151. Air conditioning and obesity

metabolism nutrition read Jul 13, 2021

By: Michael Beiter

Once upon a day I managed a large boot camp gym and one of the members was a young nurse. 

Every now and then she had to take some continuing education to keep up her certifications for her field. She enjoyed choosing lifestyle oriented ones and asked if I wanted to tag along. 

In I stroll to a hotel ballroom full of medical professionals re certifying for the weekend via several presentations by notable authors and presenters.

When I got there they asked where I would apply my continuing education credits. I told them I was there voluntarily to learn. They laughed at me and told me to get serious. I said I was and that I was a fitness coach. One woman said "In 25 years I've never seen anyone come to one of these without having to. You're the first!" 

So that was cool and got a laugh. Before I left the presentations that day I bought a backpack full of books. One of them was called Globesity by Clare Fleishman.

I'm going to share some of her solutions to some uncommon causes of obesity. The first is air conditioning. 

The following is an excerpt from the book Globesity by Clare Fleishman MS, RD. 

Air conditioning rates mirror the staggering growth in obesity around the world. The growing scientific consensus is that air conditioning can contribute to obesity. How?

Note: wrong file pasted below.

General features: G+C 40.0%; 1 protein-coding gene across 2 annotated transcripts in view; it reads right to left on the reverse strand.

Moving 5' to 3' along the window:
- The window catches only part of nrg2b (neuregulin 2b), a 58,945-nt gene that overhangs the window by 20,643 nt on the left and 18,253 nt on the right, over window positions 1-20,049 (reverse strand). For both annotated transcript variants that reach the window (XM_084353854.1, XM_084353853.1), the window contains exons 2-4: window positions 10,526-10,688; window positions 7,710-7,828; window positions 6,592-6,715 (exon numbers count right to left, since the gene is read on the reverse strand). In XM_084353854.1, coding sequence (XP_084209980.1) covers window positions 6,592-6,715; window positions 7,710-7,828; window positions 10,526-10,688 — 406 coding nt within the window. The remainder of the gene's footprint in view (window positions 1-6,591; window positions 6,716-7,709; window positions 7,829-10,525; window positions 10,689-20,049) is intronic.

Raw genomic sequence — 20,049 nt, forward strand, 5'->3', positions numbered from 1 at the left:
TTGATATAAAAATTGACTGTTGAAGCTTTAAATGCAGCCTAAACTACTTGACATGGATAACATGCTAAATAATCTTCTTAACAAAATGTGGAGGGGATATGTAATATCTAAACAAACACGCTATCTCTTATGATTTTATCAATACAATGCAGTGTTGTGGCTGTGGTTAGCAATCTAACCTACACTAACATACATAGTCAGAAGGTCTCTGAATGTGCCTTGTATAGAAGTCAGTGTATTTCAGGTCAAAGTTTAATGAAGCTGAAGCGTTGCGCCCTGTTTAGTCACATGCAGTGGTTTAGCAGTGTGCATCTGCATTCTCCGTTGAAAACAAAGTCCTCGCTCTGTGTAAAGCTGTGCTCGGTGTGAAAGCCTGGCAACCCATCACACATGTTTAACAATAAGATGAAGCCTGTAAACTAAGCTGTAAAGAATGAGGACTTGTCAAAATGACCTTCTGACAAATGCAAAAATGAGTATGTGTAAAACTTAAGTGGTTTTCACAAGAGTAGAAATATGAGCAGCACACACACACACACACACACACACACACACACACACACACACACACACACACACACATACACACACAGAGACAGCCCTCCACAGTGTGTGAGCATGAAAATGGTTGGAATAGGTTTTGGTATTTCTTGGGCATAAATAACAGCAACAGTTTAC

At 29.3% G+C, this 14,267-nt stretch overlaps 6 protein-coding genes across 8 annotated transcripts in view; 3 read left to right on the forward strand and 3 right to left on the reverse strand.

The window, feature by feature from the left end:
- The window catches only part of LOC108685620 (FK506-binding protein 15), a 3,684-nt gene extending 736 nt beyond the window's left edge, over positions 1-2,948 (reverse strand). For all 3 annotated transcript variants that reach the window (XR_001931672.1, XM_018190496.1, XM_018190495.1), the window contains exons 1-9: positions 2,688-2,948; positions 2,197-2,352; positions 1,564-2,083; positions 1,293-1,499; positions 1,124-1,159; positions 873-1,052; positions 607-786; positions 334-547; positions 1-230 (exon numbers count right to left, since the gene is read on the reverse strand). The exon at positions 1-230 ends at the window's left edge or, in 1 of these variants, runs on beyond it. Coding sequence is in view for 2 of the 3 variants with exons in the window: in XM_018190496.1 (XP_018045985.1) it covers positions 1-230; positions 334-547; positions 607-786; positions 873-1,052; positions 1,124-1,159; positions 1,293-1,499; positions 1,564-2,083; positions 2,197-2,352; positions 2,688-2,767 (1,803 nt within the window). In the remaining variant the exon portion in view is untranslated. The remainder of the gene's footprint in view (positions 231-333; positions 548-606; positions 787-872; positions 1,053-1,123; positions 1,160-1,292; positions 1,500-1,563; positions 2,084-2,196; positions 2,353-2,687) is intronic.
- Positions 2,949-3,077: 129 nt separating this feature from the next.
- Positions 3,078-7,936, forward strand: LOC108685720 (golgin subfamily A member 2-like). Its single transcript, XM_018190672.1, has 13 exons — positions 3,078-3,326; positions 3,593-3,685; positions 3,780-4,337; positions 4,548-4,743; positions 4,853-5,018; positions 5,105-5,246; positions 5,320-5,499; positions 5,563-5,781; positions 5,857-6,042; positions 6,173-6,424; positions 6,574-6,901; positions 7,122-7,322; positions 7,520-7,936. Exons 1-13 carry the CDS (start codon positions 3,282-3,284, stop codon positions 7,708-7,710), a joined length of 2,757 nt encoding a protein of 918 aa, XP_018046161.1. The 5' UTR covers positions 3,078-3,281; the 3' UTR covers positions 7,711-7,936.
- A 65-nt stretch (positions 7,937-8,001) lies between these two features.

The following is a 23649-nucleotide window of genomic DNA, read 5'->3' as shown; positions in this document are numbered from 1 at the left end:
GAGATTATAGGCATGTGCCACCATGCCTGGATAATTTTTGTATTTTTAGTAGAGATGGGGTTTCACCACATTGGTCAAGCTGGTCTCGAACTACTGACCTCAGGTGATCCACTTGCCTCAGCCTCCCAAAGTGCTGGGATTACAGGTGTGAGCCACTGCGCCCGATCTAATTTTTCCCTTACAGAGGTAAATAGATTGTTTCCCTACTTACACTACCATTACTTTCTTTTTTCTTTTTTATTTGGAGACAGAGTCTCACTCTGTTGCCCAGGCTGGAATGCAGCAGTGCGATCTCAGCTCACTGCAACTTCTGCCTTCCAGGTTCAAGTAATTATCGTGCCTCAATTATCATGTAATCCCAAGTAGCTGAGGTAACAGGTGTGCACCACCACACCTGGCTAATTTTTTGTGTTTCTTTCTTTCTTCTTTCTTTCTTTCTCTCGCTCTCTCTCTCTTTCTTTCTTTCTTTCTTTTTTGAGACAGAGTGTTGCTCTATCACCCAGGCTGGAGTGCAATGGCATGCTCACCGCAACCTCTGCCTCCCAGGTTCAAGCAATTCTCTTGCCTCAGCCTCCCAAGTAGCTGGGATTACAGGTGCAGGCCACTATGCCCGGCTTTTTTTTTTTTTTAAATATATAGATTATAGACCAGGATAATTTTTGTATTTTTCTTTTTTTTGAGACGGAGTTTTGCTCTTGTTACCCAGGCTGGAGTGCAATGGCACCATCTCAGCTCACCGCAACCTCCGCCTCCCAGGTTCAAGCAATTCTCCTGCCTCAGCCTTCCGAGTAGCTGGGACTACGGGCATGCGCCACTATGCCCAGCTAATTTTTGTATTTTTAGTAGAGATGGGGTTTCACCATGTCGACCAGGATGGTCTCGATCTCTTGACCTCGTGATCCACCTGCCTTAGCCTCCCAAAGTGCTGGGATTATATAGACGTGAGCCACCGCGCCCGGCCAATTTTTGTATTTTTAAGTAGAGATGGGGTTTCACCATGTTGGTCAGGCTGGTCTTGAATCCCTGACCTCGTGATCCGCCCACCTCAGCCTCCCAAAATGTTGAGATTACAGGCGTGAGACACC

First, air conditioning affects how much we eat, or the energy coming in.
Second, air conditioning affects how many calories we burn, or the energy going out.
 
Air conditioning attacks the energy equation from both sides.
For a body to stay the same weight energy coming in must equal energy going out.
 
Unfortunately, air conditioning both increases the energy in and decreases the energy out so that the equation looks very lopsided.

Solutions: 
 
Trust your body to adapt when temperatures rise. These techniques will make warm weather tolerable while allowing your body to do its job of keeping you cool:

1.) Insist on good environmental design. This works only for people who may be buying a new home or remodeling an old one. Request that architectural features like breezeways, porches, screened in patios, and cross ventilating windows be stressed in the design. 

2.) Make use of natural ventilation. Throw open those windows! Do as they do in Italy - no screens - what flies in will find its way out. Once the sun hits the windows during the day, pull the blinds or close the curtains.
 
3.) Use ceiling fans in every room. They're not only attractive, but functional; a cooling breeze during the summer can reduce your need for central air conditioning. It also helps during the winter by circulating heat that gathers at the ceiling. Just use the reverse switch to change the direction of the fan blades. 

4.) Use a whole house fan. This fan, also known as an attic fan, provides ventilation, lowers indoor temperatures, and reduces electric bills. It pulls cooler outside air through open windows and send hot indoor air out through the attic. It can lower the temperature in your home in just a few minutes. Another advantage of a whole house fan is its cost - a few hundred dollars - compared to thousands of dollars for a central air conditioner.